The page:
DZone Research: The Problems With Java
DZone Research: The Problems With Java
Java developers do not see any significant problems, they do concede that non-Java developers find it to be verbose.
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To gather insights on the current and future state of the Java ecosystem, we talked to executives from 14 companies. We began by asking, "What are the most common problems with the Java ecosystem today?" Here's what the respondents told us:
- It’s a bit verbose. Other languages are simpler. A lot of libraries – hard to choose which one. The JDK is complete but there are a lot of dependencies.
- The most common complaint about Java is that it tends to be long-winded, meaning you have to type more characters to get what you want done than some other, more modern languages. That’s something newer languages have been trying to tackle, with the goal of trying to get the quality, features, and power of Java without needing to do quite as much typing. The ability to write code faster is one of the biggest reasons that some people prefer languages that are actually worse languages when compared at side-by-side with Java.
- Java developers have no problems with Java. Those on the outside will complain that it’s too verbose. The Java 9 upgrade is not seamless, you must add dependencies to adopt. It will not be supported long term. Java 10 will be out this month and may result in a lot of people skipping the Java 9 upgrade.
- Java itself is verbose but there are alternatives like Kotlin, Scala, and project Lombok.
- Software engineering quality is degrading with less care and pride of workmanship. No real engineering processes. No one is nailing down well-known methodologies.
- It can be hard to consume all that’s contained in a release every six months.
- 1) The Maven repository was revolutionary in its time as a central repository for Java libraries, but it is starting to show its age, especially compared with the npm library. Compare the simplicity of searching for quality libraries in the npm libraries, which includes a great search tool, a way to grade the quality of a library, and a culture of readmes that help you figure out what the library is all about at a glance. 2) Java libraries tend to be too large and try to include as much stuff as possible in a library, with, in the best case, huge documentation that is very difficult to comprehend due to the number of things to understand, and to the worst case where all you get is a huge Javadoc. Compare and contrast that with the JS library ecosystem that tends to favor small libraries, a “pick and choose” methodology, which enables easy understanding of a library. 3) The slowness of the evolution of the language is a big advantage, but because it was too slow, it has driven many developers, especially thought leaders, away from the language.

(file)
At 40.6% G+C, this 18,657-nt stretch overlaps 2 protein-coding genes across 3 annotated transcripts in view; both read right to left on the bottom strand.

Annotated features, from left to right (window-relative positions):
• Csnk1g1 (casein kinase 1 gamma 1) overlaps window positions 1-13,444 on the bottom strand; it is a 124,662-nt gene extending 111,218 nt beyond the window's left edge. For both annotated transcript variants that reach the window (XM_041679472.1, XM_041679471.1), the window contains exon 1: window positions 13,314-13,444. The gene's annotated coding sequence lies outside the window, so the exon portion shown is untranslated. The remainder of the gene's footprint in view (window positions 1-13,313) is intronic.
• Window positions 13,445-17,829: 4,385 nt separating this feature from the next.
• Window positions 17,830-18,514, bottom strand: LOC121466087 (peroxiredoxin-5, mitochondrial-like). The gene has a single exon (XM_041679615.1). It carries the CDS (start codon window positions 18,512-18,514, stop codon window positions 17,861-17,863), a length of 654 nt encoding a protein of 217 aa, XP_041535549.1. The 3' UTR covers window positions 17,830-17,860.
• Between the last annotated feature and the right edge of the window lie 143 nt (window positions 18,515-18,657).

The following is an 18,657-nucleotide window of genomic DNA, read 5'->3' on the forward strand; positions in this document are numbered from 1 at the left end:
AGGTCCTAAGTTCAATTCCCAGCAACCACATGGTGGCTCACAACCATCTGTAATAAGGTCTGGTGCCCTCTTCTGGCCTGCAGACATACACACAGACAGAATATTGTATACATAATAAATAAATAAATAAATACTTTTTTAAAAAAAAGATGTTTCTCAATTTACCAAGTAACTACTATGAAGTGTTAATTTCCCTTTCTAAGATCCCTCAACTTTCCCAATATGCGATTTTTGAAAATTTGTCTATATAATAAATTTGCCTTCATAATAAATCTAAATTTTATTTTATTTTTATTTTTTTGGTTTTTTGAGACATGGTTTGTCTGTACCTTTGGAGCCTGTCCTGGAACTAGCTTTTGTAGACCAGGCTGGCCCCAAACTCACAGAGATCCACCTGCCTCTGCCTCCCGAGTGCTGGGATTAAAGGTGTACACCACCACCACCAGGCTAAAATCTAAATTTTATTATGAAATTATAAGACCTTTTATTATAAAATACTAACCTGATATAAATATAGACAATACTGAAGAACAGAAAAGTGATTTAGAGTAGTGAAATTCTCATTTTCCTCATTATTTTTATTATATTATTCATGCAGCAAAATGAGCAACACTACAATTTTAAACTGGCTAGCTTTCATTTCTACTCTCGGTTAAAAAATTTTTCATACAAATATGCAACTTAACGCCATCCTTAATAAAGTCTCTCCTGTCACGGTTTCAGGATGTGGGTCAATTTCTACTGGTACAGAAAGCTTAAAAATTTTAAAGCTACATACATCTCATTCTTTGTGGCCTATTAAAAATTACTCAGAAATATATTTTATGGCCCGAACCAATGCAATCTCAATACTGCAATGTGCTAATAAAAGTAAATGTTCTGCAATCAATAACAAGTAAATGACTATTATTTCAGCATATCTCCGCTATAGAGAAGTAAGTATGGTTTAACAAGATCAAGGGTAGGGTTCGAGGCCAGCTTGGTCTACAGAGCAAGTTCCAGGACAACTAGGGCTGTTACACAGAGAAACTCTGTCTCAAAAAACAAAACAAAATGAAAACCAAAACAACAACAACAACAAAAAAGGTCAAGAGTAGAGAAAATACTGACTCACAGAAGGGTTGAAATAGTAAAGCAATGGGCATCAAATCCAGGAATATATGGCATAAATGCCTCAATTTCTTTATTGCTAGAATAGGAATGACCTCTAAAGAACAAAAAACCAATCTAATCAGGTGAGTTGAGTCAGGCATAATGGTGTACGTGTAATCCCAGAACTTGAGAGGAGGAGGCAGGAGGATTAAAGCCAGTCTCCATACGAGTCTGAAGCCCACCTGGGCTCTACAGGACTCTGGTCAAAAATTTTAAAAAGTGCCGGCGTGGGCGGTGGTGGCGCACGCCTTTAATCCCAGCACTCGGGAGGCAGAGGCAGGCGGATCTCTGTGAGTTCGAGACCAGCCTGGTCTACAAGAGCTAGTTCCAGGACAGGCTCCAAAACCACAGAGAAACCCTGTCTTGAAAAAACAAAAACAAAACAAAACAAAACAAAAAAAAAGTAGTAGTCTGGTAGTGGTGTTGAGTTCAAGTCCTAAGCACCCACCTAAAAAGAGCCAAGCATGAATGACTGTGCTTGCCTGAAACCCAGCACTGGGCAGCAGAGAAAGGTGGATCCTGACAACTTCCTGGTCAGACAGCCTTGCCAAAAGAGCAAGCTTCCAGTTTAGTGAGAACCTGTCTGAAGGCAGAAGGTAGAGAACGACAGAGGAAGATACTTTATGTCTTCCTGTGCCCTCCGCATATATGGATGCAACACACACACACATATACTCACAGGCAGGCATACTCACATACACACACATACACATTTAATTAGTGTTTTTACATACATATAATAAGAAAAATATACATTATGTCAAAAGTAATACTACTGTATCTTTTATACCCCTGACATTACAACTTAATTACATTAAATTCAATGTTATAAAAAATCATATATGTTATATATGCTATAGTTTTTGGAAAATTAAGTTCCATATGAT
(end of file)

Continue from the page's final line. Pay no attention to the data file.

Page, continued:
- Governance of the JVM. Eclipse is a good steward of open source. The rate of innovation into the JVM is stalling. Java 9 represents the last attempt to push technology into the platform. I’m not sure where the product roadmap goes after that. The language goes in circles. Every generation needs their own language. It's nicer to be part of a vibrant ecosystem. Java’s guarantee of compatibility gives you a wide variety of languages to choose from.
- Participation and engagement, growing real-world developer interest. We want to hear from every user, not just architects. We encourage developers to contribute as a group. The Brazilian User Groups have adopted the JSR concept to forward feedback as a group. To continue the momentum, we have an open JDK adoption group.
- The freedom can sometimes become a curse. In languages such as .Net where you are more "within boundaries" it is easier to not make the wrong decisions. The different permutations of what dependencies you can use together can make your system become an unproven snowflake. There's also the notion of Java being an "old and grumpy" language. Though I don't agree with this notion the rumor can be a bit hurtful. Hopefully, this will change with the new release cadence.
- It lags behind because it’s used by large enterprises. With slowness comes stability. It lacks some of the niceties of other languages; however, it provides quick wins with fast coding.
- The main problem will be release fatigue. The increase in cadence means developers have to keep up with new versions of Java. So much going on in open source community it’s hard to get a handle on new APIs, components, projects. Every time you try to learn something new you’re placing a bet with your mindshare on whether or not it will be relevant in a couple of years.
Here’s who we spoke to:
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